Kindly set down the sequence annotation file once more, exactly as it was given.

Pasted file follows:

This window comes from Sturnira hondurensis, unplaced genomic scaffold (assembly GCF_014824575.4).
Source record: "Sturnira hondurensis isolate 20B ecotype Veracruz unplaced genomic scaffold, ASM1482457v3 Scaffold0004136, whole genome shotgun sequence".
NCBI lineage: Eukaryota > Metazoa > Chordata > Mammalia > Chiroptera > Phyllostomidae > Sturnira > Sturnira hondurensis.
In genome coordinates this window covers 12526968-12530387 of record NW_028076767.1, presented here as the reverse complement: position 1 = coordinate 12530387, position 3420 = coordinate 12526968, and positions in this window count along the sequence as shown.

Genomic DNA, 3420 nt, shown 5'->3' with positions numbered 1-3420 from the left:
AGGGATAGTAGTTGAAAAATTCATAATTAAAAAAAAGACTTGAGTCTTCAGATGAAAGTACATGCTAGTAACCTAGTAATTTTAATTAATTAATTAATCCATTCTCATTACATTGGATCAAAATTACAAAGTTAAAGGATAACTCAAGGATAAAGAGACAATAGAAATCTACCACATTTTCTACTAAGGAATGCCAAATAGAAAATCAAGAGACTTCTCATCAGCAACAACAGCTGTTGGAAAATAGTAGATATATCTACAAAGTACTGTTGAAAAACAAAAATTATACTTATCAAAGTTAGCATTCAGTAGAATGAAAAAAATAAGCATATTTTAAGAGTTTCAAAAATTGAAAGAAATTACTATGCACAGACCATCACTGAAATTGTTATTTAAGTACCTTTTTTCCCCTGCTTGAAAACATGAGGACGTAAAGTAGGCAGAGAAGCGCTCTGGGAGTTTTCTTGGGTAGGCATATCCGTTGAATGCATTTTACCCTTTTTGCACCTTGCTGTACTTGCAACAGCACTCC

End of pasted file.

This window comes from Sturnira hondurensis, unplaced genomic scaffold (assembly GCF_014824575.4).
Source record: "Sturnira hondurensis isolate 20B ecotype Veracruz unplaced genomic scaffold, ASM1482457v3 Scaffold0004136, whole genome shotgun sequence".
NCBI lineage: Eukaryota > Metazoa > Chordata > Mammalia > Chiroptera > Phyllostomidae > Sturnira > Sturnira hondurensis.
In genome coordinates this window covers 12526968-12530387 of record NW_028076767.1, presented here as the reverse complement: position 1 = coordinate 12530387, position 3420 = coordinate 12526968, and positions in this window count along the sequence as shown.

Genomic DNA, 3420 nt, shown 5'->3' with positions numbered 1-3420 from the left:
AGGGATAGTAGTTGAAAAATTCATAATTAAAAAAAAGACTTGAGTCTTCAGATGAAAGTACATGCTAGTAACCTAGTAATTTTAATTAATTAATTAATCCATTCTCATTACATTGGATCAAAATTACAAAGTTAAAGGATAACTCAAGGATAAAGAGACAATAGAAATCTACCACATTTTCTACTAAGGAATGCCAAATAGAAAATCAAGAGACTTCTCATCAGCAACAACAGCTGTTGGAAAATAGTAGATATATCTACAAAGTACTGTTGAAAAACAAAAATTATACTTATCAAAGTTAGCATTCAGTAGAATGAAAAAAATAAGCATATTTTAAGAGTTTCAAAAATTGAAAGAAATTACTATGCACAGACCATCACTGAAATTGTTATTTAAGTACCTTTTTTCCCCTGCTTGAAAACATGAGGACGTAAAGTAGGCAGAGAAGCGCTCTGGGAGTTTTCTTGGGTAGGCATATCCGTTGAATGCATTTTACCCTTTTTGCACCTTGCTGTACTTGCAACAGCACTCC